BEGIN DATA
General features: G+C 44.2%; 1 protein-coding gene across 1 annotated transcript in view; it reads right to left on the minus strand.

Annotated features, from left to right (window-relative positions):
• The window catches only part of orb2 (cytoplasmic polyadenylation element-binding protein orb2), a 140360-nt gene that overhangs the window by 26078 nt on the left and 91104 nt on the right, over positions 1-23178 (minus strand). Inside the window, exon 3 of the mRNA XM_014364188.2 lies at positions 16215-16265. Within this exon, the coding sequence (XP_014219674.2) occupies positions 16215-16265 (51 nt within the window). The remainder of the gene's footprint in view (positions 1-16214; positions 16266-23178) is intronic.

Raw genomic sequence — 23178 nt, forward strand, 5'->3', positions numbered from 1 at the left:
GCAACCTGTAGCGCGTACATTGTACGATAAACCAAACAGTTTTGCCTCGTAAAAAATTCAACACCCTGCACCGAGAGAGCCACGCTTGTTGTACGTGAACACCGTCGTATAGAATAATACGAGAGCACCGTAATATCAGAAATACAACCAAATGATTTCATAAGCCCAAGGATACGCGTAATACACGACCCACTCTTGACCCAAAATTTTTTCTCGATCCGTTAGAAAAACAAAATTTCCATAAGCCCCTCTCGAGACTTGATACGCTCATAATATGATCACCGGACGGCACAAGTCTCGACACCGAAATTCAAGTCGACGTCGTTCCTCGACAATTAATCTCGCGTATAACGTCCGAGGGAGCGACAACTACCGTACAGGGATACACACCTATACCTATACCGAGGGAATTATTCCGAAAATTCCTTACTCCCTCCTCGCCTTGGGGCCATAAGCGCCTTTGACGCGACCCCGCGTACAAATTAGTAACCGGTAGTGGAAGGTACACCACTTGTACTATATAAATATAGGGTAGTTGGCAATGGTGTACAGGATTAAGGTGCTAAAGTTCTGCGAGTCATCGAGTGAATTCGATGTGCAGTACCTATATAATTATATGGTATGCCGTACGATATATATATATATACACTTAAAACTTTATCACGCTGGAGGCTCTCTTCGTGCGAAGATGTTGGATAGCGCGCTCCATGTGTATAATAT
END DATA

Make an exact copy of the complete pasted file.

General features: G+C 44.2%; 1 protein-coding gene across 1 annotated transcript in view; it reads right to left on the minus strand.

Annotated features, from left to right (window-relative positions):
• The window catches only part of orb2 (cytoplasmic polyadenylation element-binding protein orb2), a 140360-nt gene that overhangs the window by 26078 nt on the left and 91104 nt on the right, over positions 1-23178 (minus strand). Inside the window, exon 3 of the mRNA XM_014364188.2 lies at positions 16215-16265. Within this exon, the coding sequence (XP_014219674.2) occupies positions 16215-16265 (51 nt within the window). The remainder of the gene's footprint in view (positions 1-16214; positions 16266-23178) is intronic.

Raw genomic sequence — 23178 nt, forward strand, 5'->3', positions numbered from 1 at the left:
GCAACCTGTAGCGCGTACATTGTACGATAAACCAAACAGTTTTGCCTCGTAAAAAATTCAACACCCTGCACCGAGAGAGCCACGCTTGTTGTACGTGAACACCGTCGTATAGAATAATACGAGAGCACCGTAATATCAGAAATACAACCAAATGATTTCATAAGCCCAAGGATACGCGTAATACACGACCCACTCTTGACCCAAAATTTTTTCTCGATCCGTTAGAAAAACAAAATTTCCATAAGCCCCTCTCGAGACTTGATACGCTCATAATATGATCACCGGACGGCACAAGTCTCGACACCGAAATTCAAGTCGACGTCGTTCCTCGACAATTAATCTCGCGTATAACGTCCGAGGGAGCGACAACTACCGTACAGGGATACACACCTATACCTATACCGAGGGAATTATTCCGAAAATTCCTTACTCCCTCCTCGCCTTGGGGCCATAAGCGCCTTTGACGCGACCCCGCGTACAAATTAGTAACCGGTAGTGGAAGGTACACCACTTGTACTATATAAATATAGGGTAGTTGGCAATGGTGTACAGGATTAAGGTGCTAAAGTTCTGCGAGTCATCGAGTGAATTCGATGTGCAGTACCTATATAATTATATGGTATGCCGTACGATATATATATATATACACTTAAAACTTTATCACGCTGGAGGCTCTCTTCGTGCGAAGATGTTGGATAGCGCGCTCCATGTGTATAATAT